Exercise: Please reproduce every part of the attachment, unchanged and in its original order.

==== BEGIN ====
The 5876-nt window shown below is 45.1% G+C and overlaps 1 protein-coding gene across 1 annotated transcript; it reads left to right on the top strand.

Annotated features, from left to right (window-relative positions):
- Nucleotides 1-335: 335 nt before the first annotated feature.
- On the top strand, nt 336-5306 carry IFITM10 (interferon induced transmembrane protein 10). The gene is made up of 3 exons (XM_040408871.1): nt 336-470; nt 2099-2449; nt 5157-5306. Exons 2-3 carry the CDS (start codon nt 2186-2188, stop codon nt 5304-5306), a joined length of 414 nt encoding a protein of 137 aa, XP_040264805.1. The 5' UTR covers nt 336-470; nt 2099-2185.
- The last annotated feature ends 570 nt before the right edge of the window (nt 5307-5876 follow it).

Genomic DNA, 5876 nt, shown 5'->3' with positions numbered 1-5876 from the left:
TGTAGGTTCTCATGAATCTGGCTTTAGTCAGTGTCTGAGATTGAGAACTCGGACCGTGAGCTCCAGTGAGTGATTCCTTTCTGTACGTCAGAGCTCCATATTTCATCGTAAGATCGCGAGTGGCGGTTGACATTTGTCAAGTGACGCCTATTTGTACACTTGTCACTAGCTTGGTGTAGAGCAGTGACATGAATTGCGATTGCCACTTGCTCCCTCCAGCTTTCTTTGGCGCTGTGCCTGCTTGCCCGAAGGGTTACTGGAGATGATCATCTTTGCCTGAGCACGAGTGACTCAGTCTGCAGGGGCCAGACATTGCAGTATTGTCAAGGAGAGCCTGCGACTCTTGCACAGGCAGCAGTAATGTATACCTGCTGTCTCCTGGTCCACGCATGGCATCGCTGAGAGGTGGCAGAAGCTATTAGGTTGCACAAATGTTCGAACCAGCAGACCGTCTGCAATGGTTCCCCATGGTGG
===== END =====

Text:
The 5876-nt window shown below is 45.1% G+C and overlaps 1 protein-coding gene across 1 annotated transcript; it reads left to right on the top strand.

Annotated features, from left to right (window-relative positions):
- Nucleotides 1-335: 335 nt before the first annotated feature.
- On the top strand, nt 336-5306 carry IFITM10 (interferon induced transmembrane protein 10). The gene is made up of 3 exons (XM_040408871.1): nt 336-470; nt 2099-2449; nt 5157-5306. Exons 2-3 carry the CDS (start codon nt 2186-2188, stop codon nt 5304-5306), a joined length of 414 nt encoding a protein of 137 aa, XP_040264805.1. The 5' UTR covers nt 336-470; nt 2099-2185.
- The last annotated feature ends 570 nt before the right edge of the window (nt 5307-5876 follow it).

Genomic DNA, 5876 nt, shown 5'->3' with positions numbered 1-5876 from the left:
TGTAGGTTCTCATGAATCTGGCTTTAGTCAGTGTCTGAGATTGAGAACTCGGACCGTGAGCTCCAGTGAGTGATTCCTTTCTGTACGTCAGAGCTCCATATTTCATCGTAAGATCGCGAGTGGCGGTTGACATTTGTCAAGTGACGCCTATTTGTACACTTGTCACTAGCTTGGTGTAGAGCAGTGACATGAATTGCGATTGCCACTTGCTCCCTCCAGCTTTCTTTGGCGCTGTGCCTGCTTGCCCGAAGGGTTACTGGAGATGATCATCTTTGCCTGAGCACGAGTGACTCAGTCTGCAGGGGCCAGACATTGCAGTATTGTCAAGGAGAGCCTGCGACTCTTGCACAGGCAGCAGTAATGTATACCTGCTGTCTCCTGGTCCACGCATGGCATCGCTGAGAGGTGGCAGAAGCTATTAGGTTGCACAAATGTTCGAACCAGCAGACCGTCTGCAATGGTTCCCCATGGTGG